So the main benefit is the possibility to earn royalties without investing money into the production or distribution of the goods.
Expand your brand overseas
As discussed earlier, licensing enables you to expand into foreign territories without added tariffs or the hassles and stress of building relationships with retail outlets or distributors overseas. This is particularly true if you want to open a brick’n’mortar store in a foreign territory – you can allow your local partners to use your license to open and run the business.
Many times, design firms are local or national. Expanding to become an international firm with many locations is very expansive, and requires a completely different management style and structure than a local firm.
Build a strong brand
The main benefit for a designer who’s looking to become a household name is the possibility to build a strong brand through licensing partnerships. If you choose a licensing partner with a great reach and reputation, your brand will also be on top of customers’ minds in no time!
What are the disadvantages of licensing?
Of course, just like in business in general, licensing your brand has some potential disadvantages that you should watch out for.
- You might risk intellectual property theft. Make sure your agreements are solid as a rock, and always, ALWAYS, have your own legal team to draft and approve all contracts.
- You might lose on some great opportunities if you have created exclusivity deals. You also might not be able to launch your OEM collection in the same market.
- You can’t control the quality of your products. If your manufacturer is not keeping an eye on the quality of your products, or if they, for example, use child labor in their factories, this will harm your brand even if you don’t have control over it.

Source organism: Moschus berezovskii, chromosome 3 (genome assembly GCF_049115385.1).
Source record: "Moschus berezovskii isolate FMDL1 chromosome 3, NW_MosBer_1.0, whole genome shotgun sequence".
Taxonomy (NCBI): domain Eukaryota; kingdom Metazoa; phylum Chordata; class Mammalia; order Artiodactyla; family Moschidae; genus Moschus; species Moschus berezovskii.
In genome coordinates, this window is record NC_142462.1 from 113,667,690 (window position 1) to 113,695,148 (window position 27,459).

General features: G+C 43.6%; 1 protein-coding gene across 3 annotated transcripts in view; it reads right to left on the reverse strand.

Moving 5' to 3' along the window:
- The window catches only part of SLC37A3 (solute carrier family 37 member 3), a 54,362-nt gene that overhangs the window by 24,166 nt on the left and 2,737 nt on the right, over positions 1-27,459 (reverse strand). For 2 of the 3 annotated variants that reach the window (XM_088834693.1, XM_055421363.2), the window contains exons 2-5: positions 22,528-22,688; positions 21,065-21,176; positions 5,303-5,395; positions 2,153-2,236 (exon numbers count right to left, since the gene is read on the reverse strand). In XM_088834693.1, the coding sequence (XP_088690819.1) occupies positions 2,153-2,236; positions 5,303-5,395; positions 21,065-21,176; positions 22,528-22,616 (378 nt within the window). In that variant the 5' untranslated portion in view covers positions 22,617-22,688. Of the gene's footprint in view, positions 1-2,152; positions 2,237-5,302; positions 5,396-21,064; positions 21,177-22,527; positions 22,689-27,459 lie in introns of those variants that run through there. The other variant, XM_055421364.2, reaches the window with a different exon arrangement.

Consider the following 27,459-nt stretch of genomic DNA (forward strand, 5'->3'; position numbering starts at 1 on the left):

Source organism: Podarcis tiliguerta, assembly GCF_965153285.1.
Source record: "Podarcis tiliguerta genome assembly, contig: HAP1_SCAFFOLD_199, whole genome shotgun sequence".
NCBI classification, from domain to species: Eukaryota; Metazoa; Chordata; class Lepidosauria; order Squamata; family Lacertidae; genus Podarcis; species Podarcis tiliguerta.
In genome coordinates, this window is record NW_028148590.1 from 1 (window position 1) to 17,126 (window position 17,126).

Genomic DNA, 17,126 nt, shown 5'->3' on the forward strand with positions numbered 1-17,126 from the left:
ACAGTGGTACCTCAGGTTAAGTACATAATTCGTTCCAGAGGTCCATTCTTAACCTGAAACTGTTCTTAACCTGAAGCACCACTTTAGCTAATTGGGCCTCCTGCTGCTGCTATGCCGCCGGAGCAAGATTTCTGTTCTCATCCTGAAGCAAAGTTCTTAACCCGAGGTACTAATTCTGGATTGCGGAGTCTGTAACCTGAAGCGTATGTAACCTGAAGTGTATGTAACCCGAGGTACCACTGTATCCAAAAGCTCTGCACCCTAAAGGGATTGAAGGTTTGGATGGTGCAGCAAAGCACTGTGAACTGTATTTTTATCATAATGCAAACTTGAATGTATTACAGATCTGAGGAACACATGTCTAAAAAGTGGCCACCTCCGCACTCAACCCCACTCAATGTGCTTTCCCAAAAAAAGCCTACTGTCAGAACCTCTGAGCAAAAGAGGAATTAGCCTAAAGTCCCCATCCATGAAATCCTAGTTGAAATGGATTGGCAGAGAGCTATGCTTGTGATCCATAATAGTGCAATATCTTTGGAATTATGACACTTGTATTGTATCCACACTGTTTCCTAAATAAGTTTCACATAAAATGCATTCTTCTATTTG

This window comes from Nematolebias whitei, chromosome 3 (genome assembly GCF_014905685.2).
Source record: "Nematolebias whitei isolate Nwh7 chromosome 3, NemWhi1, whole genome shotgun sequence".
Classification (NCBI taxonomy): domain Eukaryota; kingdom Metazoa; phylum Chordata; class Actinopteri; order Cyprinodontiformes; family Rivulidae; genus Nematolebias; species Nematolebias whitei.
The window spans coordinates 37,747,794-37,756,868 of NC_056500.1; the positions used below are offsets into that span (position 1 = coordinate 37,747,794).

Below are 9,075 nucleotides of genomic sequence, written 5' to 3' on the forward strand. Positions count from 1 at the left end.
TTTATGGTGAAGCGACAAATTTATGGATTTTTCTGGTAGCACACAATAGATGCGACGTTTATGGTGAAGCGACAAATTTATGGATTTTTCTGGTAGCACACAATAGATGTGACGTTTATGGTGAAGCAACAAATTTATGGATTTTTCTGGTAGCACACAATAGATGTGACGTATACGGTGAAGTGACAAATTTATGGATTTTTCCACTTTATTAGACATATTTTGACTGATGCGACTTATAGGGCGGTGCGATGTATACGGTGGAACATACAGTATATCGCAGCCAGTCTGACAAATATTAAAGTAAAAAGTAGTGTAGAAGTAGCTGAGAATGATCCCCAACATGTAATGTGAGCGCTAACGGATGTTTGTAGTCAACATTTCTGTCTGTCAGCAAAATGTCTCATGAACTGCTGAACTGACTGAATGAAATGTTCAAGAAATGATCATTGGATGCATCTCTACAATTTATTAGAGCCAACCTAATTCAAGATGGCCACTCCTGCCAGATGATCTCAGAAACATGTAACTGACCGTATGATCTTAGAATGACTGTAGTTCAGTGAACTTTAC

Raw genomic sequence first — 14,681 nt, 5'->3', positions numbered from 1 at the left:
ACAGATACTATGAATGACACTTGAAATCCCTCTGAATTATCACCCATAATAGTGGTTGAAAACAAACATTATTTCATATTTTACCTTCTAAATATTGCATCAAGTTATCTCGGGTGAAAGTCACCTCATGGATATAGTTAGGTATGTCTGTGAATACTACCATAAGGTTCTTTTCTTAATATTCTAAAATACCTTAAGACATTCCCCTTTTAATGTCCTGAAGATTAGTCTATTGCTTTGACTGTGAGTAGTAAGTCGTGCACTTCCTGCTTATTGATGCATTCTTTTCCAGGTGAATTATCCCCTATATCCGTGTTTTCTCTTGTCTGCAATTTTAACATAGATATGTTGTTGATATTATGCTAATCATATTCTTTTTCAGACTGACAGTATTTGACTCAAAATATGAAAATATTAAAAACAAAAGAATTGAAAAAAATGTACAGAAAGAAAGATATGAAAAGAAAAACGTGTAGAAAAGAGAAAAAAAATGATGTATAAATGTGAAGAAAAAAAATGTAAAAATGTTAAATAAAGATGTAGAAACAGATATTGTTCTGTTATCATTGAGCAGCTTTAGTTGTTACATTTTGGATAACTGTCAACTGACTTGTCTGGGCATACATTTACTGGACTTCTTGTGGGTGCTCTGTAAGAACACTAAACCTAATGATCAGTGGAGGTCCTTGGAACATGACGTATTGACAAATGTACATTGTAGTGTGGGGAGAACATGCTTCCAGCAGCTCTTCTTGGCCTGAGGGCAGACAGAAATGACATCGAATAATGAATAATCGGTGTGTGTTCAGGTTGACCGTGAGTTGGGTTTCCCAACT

- There’s no guarantee of income. Even if your licensing partner promises a lot of sales, there’s no guarantee that your collection actually sells.
- You lose some of the control of your brand: If you don’t have specific and strict licensing requirements, and you don’t take time to enforce them by keeping an eye on companies licensing your brand, your brand’s reputation could suffer.
Do you have to invest money into marketing?
Honestly, a 100% yes. To get a licensing deal requires you to already be a celebrity at some level. While you don’t need to be the size of JLO or Kardashians to be able to get amazing deals, you need to have a name in your industry.
Licensing partners are looking to leverage your reach, it must be a win-win for all parties.
Lastly – should you license your brand to create a collection?
I personally recommend you explore this option, because it’s a great way to expand your business and increase your bottom line.
However, you always need to build a strong brand, so taking the steps toward becoming a known and successful brand in your industry is important, and once you have gained certain momentum, new doors will open for you to decide the next steps in your growth journey!